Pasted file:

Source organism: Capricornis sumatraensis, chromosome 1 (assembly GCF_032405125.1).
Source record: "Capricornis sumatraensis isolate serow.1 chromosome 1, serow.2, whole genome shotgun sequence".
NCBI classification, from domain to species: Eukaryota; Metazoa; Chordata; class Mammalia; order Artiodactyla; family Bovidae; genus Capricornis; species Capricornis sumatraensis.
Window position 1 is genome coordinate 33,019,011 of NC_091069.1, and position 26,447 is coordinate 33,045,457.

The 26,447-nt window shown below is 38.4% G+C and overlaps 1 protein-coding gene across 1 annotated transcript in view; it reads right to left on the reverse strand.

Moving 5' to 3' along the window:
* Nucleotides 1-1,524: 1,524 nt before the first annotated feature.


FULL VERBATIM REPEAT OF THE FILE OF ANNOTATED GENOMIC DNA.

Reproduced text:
Source organism: Capricornis sumatraensis, chromosome 1 (assembly GCF_032405125.1).
Source record: "Capricornis sumatraensis isolate serow.1 chromosome 1, serow.2, whole genome shotgun sequence".
NCBI classification, from domain to species: Eukaryota; Metazoa; Chordata; class Mammalia; order Artiodactyla; family Bovidae; genus Capricornis; species Capricornis sumatraensis.
Window position 1 is genome coordinate 33,019,011 of NC_091069.1, and position 26,447 is coordinate 33,045,457.

The 26,447-nt window shown below is 38.4% G+C and overlaps 1 protein-coding gene across 1 annotated transcript in view; it reads right to left on the reverse strand.

Moving 5' to 3' along the window:
* Nucleotides 1-1,524: 1,524 nt before the first annotated feature.